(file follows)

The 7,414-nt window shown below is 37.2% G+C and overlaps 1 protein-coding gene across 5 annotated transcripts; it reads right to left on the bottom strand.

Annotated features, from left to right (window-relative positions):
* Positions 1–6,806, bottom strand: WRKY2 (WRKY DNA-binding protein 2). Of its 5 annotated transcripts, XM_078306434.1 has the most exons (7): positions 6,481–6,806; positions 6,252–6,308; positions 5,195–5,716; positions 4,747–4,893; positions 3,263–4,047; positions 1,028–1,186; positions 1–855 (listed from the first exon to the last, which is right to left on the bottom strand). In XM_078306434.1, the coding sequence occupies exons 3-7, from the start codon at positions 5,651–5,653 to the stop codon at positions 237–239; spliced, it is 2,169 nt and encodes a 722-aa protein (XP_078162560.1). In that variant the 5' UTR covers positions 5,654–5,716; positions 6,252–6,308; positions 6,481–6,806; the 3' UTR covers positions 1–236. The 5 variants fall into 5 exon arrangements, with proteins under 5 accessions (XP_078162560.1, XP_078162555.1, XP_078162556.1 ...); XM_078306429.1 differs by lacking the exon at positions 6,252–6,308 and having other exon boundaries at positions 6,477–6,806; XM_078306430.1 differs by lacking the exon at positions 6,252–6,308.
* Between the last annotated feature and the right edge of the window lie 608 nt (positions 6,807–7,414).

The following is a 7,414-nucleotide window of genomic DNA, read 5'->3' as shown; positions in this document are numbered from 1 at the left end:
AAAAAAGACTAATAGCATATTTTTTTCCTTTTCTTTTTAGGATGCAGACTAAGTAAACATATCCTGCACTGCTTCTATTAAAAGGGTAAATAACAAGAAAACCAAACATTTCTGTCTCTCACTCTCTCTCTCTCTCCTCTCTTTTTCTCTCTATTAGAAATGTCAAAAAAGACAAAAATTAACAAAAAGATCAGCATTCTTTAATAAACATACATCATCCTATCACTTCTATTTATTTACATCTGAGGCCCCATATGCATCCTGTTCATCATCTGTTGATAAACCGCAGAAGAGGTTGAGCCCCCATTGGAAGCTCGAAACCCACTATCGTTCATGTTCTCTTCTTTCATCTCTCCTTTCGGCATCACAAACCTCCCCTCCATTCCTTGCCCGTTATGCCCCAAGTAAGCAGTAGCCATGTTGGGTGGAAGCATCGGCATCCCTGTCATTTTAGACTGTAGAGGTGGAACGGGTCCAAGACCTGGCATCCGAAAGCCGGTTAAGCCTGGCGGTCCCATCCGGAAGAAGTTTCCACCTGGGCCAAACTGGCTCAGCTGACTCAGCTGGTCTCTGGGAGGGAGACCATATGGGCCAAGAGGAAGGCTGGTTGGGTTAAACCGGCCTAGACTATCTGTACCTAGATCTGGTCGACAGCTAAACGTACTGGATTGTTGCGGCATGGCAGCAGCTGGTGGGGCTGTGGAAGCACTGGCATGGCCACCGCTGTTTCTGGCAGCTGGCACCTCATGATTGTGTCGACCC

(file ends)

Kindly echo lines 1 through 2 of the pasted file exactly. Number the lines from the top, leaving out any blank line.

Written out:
The 7,414-nt window shown below is 37.2% G+C and overlaps 1 protein-coding gene across 5 annotated transcripts; it reads right to left on the bottom strand.

Annotated features, from left to right (window-relative positions):